Now you get enough bits for 30 figures in the box, but I only need 20 for one my battalions. Looking for ways to use the remaining models, I selected the 6 light infantry figures to form a small unit of Austrian jaeger, in this case based on a unit called Lacy's Jager Corps. These again had a very simple uniform of mainly white with yellow facings and cuffs. Whether the corps had rifles or muskets is problematic, as any detail on them seems non-existent, but I decided they would have rifles in my service.

Unpainted of course - my painting isn't that basic.

As can be seen, these AWI figures have jackets that are really too short for the SYW, and I had to cut down the muskets they were modelled with to produce rifles. In addition the casquets and plumes are not quite the right shape, but they are close enough for me. The figures themselves are not very attractively posed, having a rather 'head down' appearance, but with a quick paint job they'll make an interesting extra unit for the table.

WW2 Plastics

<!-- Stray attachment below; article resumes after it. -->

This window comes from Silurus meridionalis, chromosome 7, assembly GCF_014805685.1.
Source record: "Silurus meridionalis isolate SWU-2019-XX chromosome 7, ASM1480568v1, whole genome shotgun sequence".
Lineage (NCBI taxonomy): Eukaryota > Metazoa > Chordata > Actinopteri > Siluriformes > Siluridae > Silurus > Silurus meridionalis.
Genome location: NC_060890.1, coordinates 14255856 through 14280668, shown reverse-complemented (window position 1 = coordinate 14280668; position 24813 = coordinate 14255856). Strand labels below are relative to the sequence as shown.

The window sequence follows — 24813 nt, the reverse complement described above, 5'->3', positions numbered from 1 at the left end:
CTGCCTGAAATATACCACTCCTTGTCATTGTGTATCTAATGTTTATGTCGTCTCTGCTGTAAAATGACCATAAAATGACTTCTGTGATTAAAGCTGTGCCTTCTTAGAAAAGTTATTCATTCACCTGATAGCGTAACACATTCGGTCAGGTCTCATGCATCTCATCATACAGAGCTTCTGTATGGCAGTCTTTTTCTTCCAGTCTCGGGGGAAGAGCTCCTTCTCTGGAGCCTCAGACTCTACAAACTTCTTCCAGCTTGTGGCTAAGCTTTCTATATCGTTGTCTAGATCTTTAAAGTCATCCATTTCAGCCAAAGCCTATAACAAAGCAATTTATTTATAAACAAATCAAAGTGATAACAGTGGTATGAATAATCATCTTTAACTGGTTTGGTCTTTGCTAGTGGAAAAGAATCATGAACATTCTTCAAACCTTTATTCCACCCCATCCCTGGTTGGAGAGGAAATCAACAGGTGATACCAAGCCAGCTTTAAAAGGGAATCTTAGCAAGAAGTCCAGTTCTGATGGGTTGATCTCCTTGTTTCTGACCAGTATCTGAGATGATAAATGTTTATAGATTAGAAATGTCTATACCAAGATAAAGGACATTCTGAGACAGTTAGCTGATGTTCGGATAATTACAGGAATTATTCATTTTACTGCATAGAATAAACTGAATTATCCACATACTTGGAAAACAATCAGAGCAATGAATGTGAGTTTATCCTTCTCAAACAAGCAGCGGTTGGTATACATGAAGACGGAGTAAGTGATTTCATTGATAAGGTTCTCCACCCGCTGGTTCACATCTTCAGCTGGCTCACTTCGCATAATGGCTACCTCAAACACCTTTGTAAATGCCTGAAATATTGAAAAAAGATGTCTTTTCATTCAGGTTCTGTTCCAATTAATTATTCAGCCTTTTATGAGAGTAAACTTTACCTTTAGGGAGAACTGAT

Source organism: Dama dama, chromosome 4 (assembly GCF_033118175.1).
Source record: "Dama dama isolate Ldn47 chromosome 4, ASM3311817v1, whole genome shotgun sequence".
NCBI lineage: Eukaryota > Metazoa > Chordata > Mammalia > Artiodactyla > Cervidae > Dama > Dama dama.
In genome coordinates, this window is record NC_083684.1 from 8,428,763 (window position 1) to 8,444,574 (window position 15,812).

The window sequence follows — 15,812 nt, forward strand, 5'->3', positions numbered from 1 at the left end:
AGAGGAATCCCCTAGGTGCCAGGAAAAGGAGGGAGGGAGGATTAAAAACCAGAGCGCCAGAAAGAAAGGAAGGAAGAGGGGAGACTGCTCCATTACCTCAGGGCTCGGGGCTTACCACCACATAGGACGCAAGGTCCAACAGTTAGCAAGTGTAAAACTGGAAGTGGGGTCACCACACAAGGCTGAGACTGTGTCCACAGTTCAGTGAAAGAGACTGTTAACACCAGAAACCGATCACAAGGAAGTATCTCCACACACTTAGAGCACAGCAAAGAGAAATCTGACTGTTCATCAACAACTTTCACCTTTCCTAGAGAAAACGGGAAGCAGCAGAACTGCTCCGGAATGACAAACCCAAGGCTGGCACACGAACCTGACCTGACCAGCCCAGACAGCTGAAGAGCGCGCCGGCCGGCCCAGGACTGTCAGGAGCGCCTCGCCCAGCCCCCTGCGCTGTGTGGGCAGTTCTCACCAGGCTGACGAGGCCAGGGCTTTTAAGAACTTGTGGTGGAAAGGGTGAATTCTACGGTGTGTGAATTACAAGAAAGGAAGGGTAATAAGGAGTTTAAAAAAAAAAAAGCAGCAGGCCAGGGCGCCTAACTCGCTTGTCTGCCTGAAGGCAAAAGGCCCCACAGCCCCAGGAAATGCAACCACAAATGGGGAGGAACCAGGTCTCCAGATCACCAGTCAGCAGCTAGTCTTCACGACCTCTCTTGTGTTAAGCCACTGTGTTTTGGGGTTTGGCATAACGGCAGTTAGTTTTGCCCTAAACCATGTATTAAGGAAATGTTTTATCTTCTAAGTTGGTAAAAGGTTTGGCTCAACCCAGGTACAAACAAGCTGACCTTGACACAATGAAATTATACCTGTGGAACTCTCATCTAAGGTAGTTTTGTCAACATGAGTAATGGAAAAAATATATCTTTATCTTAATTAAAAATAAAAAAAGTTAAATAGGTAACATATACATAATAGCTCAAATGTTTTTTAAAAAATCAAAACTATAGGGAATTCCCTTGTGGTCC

It's been a couple of decades or more since I had any plastic figures in my WW2 collection. But, needing to expand and adapt my collection slightly when moving from Blitzkrieg Commander to Battlegroup Blitzkrieg, I decided to try the Plastic Soldier Company 15mm 'Early War German Infantry'. These really are great value - 138 figures for £21.50 (plus p+p of course) equals about 16p a figure. There is no construction needed for the basic infantry, and just a couple of pieces to put together for things like anti-tank rifles or LMGs. All the models and weapons you need for a 1:1 infantry company are here. There is no flash and little or no preparation is needed. If you were starting out in WW2 wargaming in this size, they would be perfect, in my opinion. The companion box of early war heavy weapons also looks great - but I have all I need of these latter items already.